The disposal of rubbish is a major issue in Mongolia - especially with plastic. As part of my Responsible Travel ethos I pay a local Mongolian NGO (Mongolian Quilting Centre) to make fabric tote bags for our guests which we hand out for free as a welcome pack at the start of each trip. This is a souvenir for our guests but it also helps to support the project and helps us to cut down on the waste we produce. As part of your Mongolia experience with us you will also receive such a tote bag.

Also, you can book knowing that we finance our own two-day rubbish collection at Terkhiin Tsagaan Nuur National Park in Mongolia. Arranged through the local community and protected area rangers, we have been organising this annual event since 2014.


During this experience you will at certain locations camp in tents. When we camp, where possible, we use only existing campsites, keep them small and, if required, we always ask permission of local families or park rangers. We carry all litter with us until we can dispose of it in a responsible manner, removing any litter left by others (to the best of our ability). We ensure that we leave our campsites in a better condition than we found them. Always.

And in 2016, we went one better. We made our own toilet tent (using materials bought locally in Ulaanbataar). It's only a small step but it helps manage our overall environmental impact. It's only a small step but it again goes towards helping to manage our overall environmental impact. As part of your trip our trip assistants give a briefing at the start of the experience about 'toilet paper ethics' - how and where to dispose of it correctly.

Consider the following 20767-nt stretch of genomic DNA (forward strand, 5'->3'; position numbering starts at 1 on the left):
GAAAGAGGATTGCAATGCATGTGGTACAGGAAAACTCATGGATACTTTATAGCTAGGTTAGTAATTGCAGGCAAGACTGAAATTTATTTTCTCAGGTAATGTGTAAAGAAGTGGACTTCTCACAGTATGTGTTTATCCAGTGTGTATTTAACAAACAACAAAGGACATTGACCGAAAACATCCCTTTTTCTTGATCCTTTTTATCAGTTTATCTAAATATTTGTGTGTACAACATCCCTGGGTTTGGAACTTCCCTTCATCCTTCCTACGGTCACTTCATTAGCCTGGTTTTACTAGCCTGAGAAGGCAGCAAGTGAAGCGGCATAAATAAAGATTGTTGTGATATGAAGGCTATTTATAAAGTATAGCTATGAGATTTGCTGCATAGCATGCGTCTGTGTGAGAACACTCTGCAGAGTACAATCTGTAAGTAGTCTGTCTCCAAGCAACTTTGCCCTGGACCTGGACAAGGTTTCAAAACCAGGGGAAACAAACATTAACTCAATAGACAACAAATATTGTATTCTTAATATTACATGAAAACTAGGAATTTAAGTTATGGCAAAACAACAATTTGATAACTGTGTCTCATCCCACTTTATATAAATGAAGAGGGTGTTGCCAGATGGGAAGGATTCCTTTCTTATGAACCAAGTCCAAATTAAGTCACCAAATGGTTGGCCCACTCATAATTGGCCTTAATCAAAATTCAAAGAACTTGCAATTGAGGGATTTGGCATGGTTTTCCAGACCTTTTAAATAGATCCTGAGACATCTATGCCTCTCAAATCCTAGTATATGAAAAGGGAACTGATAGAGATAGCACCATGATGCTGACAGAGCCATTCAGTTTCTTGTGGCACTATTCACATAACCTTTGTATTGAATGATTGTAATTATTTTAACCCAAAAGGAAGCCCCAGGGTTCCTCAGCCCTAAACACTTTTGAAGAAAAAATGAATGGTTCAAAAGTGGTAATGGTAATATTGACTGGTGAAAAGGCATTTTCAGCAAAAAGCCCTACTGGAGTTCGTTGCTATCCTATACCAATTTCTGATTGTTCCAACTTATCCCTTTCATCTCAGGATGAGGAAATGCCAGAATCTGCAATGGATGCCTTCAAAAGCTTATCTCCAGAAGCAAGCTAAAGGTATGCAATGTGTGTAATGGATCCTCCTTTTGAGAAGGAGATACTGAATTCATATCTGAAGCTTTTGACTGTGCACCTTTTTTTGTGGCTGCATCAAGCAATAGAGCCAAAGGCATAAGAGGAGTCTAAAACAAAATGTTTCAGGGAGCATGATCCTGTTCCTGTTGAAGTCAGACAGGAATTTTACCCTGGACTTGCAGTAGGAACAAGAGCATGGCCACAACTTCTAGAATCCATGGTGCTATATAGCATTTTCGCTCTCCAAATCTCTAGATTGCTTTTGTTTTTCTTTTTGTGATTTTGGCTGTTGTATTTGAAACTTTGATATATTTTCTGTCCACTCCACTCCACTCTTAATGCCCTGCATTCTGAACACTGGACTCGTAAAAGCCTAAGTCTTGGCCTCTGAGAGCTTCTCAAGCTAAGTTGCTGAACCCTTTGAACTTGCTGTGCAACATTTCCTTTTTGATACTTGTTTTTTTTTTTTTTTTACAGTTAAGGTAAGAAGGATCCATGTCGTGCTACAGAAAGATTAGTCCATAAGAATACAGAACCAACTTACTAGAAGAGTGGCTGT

First up, we do not provide bottled drinking water as apart from in the capital city, there is just no way to recycle the bottles. Instead, we take fresh drinking water from local water supply points. We provide two 20 litre water containers and provide a Lifesaver carbon filter and an Adventurer Steripen in each vehicle.

Also, for a majority of all of our trips we do not use the typical tourist ger camps that often have very bad eco-credentials. Instead, we use a mix of accommodation and use the locally provided town shower houses. This is where a majority of Mongolia's rural population come to shower. They are small business enterprises operated for the local communities and a great way to support local, meet the locals and do as the locals do themselves. It also helps us to manage our own environmental footprint.